We’re capable of thinking beyond biological impulse: where other animals are compelled into action by their desires (unless they are trained by us), we’re able to refrain from acting upon ours. In fact, we can distinguish ourselves in a number of ways: we demonstrate self-awareness, we understand morality and justice, we possess the ability to rationalise, we appreciate beauty, we comprehend consequence and its multitudes of possibilities, we contemplate the past and the future, we ponder reality, and we despair at mortality.
Even so, Sigmund Freud, in his Project for a Scientific Psychology, asserted that our motive is always to satisfy the individual’s biological and psychological needs. He argued that we operate according to the ‘pleasure principle’, whereby it’s our instinctual animalistic drive to seek pleasure alone. However, it’s clear that we can derive more-reliable satisfaction from deeper and more-fulfilling sources, including love and beauty, than from simple pleasures, such as food and sex. Furthermore, his perspective cannot explain why we intentionally expose ourselves to media that are known to elicit negative emotions, such as tragedy, horror, fear, and disgust.
Clearly, we’re rather complex organisms—persons who exercise reflective thinking. Our cognition is so advanced that, through the sophisticated power of reason, we always possess the potential to do ‘good’; yet this isn’t always implemented. Instead, to somewhat vindicate Freud, we often hunt for superficial personal gratification.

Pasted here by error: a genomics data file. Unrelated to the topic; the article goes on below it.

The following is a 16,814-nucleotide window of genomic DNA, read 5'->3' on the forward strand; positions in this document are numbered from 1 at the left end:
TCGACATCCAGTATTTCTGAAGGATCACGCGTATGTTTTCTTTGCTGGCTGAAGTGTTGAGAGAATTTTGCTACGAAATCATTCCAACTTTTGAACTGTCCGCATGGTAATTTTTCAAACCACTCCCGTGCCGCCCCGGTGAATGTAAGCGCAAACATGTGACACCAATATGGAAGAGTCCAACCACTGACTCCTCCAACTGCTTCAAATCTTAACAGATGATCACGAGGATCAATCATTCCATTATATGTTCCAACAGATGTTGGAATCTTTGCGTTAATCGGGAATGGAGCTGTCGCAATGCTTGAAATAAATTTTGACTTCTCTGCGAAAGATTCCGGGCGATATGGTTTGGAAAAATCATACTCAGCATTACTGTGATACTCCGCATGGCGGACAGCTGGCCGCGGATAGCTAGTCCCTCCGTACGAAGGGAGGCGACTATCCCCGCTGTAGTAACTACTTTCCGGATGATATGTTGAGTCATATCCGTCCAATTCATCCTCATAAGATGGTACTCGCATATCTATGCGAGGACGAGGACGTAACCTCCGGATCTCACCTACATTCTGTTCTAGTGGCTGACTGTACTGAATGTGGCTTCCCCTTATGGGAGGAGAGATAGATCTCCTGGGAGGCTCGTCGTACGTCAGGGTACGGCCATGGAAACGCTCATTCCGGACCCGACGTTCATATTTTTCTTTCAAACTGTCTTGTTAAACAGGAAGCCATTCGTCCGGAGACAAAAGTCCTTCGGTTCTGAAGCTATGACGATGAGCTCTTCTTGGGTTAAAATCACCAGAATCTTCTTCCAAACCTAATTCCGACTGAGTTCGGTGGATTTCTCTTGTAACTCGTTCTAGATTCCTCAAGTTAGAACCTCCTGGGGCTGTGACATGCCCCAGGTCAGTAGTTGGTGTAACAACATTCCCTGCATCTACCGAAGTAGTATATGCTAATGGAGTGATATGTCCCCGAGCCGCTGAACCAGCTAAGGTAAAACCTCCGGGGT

The pertinent question here, then, is: why do we suppose that we’re intrinsically moral creatures?
Although we frame ourselves to be morally superior beings, humankind, unwatched, cannot be relied upon to protect and augment its own wellbeing. We will reason to deliver acts of harm for our own gain: we exploit non-human animals for our own short-term satisfaction in the form of food, clothing, experimentation, and entertainment; we exploit faceless members of our own species for materialistic personal gain; we will even deliver destruction for the sake of our own ideologies. We are gluttonous and we will destroy the Earth.
But, equally, we’re capable of bringing happiness to others—with jobs that provide value through security and joy to others, with charity, with random acts of kindness. Yet, even when we act in ways that are considered to be morally virtuous, there’s reason to suggest that an ulterior motivation is at the helm of our thinking: namely, the pursuit of our own wellbeing.
We’re not selfless
The argument goes as follows.
We only act morally to build our own self-esteem.